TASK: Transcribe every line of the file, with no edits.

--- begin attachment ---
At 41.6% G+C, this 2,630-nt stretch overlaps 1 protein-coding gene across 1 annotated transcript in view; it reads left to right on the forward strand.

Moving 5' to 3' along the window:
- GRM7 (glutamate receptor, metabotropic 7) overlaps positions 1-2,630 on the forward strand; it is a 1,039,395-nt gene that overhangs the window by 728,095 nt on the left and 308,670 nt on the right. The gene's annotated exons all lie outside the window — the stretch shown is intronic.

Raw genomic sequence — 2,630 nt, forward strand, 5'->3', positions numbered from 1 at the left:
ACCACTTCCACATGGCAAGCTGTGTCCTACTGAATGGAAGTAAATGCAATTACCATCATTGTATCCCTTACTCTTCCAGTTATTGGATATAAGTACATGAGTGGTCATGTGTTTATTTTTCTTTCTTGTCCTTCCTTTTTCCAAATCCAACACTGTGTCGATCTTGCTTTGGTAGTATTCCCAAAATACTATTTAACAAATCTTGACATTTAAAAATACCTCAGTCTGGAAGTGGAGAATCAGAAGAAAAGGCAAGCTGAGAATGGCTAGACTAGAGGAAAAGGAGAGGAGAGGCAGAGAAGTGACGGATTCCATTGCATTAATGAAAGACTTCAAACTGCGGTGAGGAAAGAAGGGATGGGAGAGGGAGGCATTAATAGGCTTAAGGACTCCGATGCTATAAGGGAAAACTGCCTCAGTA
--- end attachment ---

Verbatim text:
At 41.6% G+C, this 2,630-nt stretch overlaps 1 protein-coding gene across 1 annotated transcript in view; it reads left to right on the forward strand.

Moving 5' to 3' along the window:
- GRM7 (glutamate receptor, metabotropic 7) overlaps positions 1-2,630 on the forward strand; it is a 1,039,395-nt gene that overhangs the window by 728,095 nt on the left and 308,670 nt on the right. The gene's annotated exons all lie outside the window — the stretch shown is intronic.

Raw genomic sequence — 2,630 nt, forward strand, 5'->3', positions numbered from 1 at the left:
ACCACTTCCACATGGCAAGCTGTGTCCTACTGAATGGAAGTAAATGCAATTACCATCATTGTATCCCTTACTCTTCCAGTTATTGGATATAAGTACATGAGTGGTCATGTGTTTATTTTTCTTTCTTGTCCTTCCTTTTTCCAAATCCAACACTGTGTCGATCTTGCTTTGGTAGTATTCCCAAAATACTATTTAACAAATCTTGACATTTAAAAATACCTCAGTCTGGAAGTGGAGAATCAGAAGAAAAGGCAAGCTGAGAATGGCTAGACTAGAGGAAAAGGAGAGGAGAGGCAGAGAAGTGACGGATTCCATTGCATTAATGAAAGACTTCAAACTGCGGTGAGGAAAGAAGGGATGGGAGAGGGAGGCATTAATAGGCTTAAGGACTCCGATGCTATAAGGGAAAACTGCCTCAGTA